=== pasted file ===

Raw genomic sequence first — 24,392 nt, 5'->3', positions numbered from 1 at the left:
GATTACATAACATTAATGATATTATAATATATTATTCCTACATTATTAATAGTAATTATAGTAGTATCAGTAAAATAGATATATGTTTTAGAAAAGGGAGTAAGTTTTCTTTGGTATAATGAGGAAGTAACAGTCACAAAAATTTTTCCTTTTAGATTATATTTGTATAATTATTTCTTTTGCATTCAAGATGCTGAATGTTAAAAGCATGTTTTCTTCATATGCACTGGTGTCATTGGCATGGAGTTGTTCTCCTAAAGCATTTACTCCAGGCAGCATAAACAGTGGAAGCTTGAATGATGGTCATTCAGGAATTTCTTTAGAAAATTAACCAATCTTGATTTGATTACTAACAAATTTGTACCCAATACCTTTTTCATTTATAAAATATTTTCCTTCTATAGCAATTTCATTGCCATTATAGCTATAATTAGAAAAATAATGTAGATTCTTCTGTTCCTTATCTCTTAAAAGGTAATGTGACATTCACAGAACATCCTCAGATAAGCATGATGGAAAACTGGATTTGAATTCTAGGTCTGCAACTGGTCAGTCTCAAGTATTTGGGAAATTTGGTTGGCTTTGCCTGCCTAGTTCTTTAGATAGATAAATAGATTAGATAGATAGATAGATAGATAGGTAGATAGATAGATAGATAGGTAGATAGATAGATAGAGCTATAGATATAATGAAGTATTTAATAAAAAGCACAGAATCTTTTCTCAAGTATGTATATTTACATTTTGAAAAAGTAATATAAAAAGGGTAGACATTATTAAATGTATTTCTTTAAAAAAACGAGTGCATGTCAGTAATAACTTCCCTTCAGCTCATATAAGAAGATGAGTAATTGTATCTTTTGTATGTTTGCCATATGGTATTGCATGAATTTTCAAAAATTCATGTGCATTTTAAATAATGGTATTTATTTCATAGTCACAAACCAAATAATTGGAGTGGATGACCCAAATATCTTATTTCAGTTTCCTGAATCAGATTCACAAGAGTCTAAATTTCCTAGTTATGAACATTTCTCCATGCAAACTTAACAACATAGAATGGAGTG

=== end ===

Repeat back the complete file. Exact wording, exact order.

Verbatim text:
Raw genomic sequence first — 24,392 nt, 5'->3', positions numbered from 1 at the left:
GATTACATAACATTAATGATATTATAATATATTATTCCTACATTATTAATAGTAATTATAGTAGTATCAGTAAAATAGATATATGTTTTAGAAAAGGGAGTAAGTTTTCTTTGGTATAATGAGGAAGTAACAGTCACAAAAATTTTTCCTTTTAGATTATATTTGTATAATTATTTCTTTTGCATTCAAGATGCTGAATGTTAAAAGCATGTTTTCTTCATATGCACTGGTGTCATTGGCATGGAGTTGTTCTCCTAAAGCATTTACTCCAGGCAGCATAAACAGTGGAAGCTTGAATGATGGTCATTCAGGAATTTCTTTAGAAAATTAACCAATCTTGATTTGATTACTAACAAATTTGTACCCAATACCTTTTTCATTTATAAAATATTTTCCTTCTATAGCAATTTCATTGCCATTATAGCTATAATTAGAAAAATAATGTAGATTCTTCTGTTCCTTATCTCTTAAAAGGTAATGTGACATTCACAGAACATCCTCAGATAAGCATGATGGAAAACTGGATTTGAATTCTAGGTCTGCAACTGGTCAGTCTCAAGTATTTGGGAAATTTGGTTGGCTTTGCCTGCCTAGTTCTTTAGATAGATAAATAGATTAGATAGATAGATAGATAGATAGGTAGATAGATAGATAGATAGGTAGATAGATAGATAGAGCTATAGATATAATGAAGTATTTAATAAAAAGCACAGAATCTTTTCTCAAGTATGTATATTTACATTTTGAAAAAGTAATATAAAAAGGGTAGACATTATTAAATGTATTTCTTTAAAAAAACGAGTGCATGTCAGTAATAACTTCCCTTCAGCTCATATAAGAAGATGAGTAATTGTATCTTTTGTATGTTTGCCATATGGTATTGCATGAATTTTCAAAAATTCATGTGCATTTTAAATAATGGTATTTATTTCATAGTCACAAACCAAATAATTGGAGTGGATGACCCAAATATCTTATTTCAGTTTCCTGAATCAGATTCACAAGAGTCTAAATTTCCTAGTTATGAACATTTCTCCATGCAAACTTAACAACATAGAATGGAGTG